The Validity of video surveillance evidence in Spain

The use of video surveillance cameras in a workplace by the employer and, especially, the validity of the video surveillance evidence as a means of proof of infringements committed by employees, have been the subject of doctrinal and jurisprudential debate with a view to determine the balance between the rights of workers (such as, for example, the fundamental right to honour and personal privacy recognized in Article 18 of the Constitution or rights to quality and information on personal data collection) and the employer’s management powers.

Requirements of video surveillance

It should be noted that the jurisprudence has determined that the installation and use of video surveillance cameras in a workplace must comply with two main requirements.


The first of the main requirements is proportionality and appropriate use of video surveillance. Thus, the installation and use of these means must be limited to what is absolutely necessary to accomplish a legally protected purpose.

Notification to employees

The second requirement consists of informing the employee about the installation and use of video surveillance cameras. In this respect, the jurisprudence has shed light on cases where it can be considered that the employee has been duly informed, for example, by means of transparent information signs (Sentence of March 3, 2016 issued by the Plenum of the Constitutional Court). However, recent jurisprudence of the Supreme Court (e.g. Sentence No. 4077 of July 12, 2016) determines that, under certain circumstances and after fulfilling specific formal requirements, it is lawful for the employer to supervise his or her employees with cameras without informing the employees that they are being recorded. Among the aforementioned formal requirements, it is also worth mentioning that the registration of the video surveillance system in the General Data Protection Register of the Spanish Data Protection Agency and the communication to the workers’ representative (with a possibility to request the latter not to communicate it to workers) is required.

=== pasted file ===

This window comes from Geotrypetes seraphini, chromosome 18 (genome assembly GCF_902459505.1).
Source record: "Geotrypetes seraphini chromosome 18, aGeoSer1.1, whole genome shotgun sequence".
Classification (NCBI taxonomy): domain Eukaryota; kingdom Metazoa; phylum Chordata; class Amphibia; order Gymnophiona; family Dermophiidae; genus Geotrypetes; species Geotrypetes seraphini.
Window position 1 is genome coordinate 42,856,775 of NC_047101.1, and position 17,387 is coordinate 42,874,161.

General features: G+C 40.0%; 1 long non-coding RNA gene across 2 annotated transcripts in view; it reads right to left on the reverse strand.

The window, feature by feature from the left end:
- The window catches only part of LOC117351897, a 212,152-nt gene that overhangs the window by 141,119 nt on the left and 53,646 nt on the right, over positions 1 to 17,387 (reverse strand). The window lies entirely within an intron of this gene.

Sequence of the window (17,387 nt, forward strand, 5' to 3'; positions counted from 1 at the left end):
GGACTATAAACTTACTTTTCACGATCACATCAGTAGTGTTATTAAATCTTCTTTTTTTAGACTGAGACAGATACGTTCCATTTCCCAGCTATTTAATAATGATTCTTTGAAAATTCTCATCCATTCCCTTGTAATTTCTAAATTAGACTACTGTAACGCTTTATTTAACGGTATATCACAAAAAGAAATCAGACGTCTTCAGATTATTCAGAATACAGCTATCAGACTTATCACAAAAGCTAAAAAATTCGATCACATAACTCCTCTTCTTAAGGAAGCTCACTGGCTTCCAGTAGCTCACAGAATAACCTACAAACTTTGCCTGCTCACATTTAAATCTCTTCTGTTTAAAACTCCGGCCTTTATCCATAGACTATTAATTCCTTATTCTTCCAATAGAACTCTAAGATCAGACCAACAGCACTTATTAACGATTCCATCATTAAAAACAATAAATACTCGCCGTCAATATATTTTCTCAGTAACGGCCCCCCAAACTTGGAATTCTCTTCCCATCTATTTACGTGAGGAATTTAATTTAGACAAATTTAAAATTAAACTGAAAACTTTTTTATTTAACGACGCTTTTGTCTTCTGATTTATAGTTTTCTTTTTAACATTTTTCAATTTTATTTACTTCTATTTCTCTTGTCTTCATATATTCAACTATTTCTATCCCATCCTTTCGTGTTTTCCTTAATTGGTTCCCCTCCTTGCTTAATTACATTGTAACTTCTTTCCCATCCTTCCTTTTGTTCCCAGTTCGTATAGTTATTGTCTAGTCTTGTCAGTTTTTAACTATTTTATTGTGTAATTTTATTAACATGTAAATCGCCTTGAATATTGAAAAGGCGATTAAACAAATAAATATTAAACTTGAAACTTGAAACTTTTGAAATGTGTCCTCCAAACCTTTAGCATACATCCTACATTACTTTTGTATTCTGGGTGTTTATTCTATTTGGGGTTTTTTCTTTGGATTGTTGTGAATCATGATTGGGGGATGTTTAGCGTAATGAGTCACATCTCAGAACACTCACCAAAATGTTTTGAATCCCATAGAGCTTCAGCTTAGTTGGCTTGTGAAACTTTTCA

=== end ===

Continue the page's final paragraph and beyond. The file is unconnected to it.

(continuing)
In addition, it should be noted that the installation and use of video surveillance cameras by the employer in a workplace does not require the consent of the employee, since it is understood that the worker has already provided it when signing the employment contract and, for this reason, the employee accepts and recognizes the employer’s management powers that involve, among others, the possibility of the installation and use of the aforementioned means.

Finally, it must be emphasized that this article only shows a superficial picture of the validity of  video surveillance evidence. It is advisable that the implementation of this kind of system by an employer, in one or more workplaces, is preceded and accompanied by legal advice in order to provide compliance with all the precise requirements that ensure its full validity and effectiveness.

For further information on the validity of video surveillance in Spain,

Please note that this article is not intended to provide legal advice.

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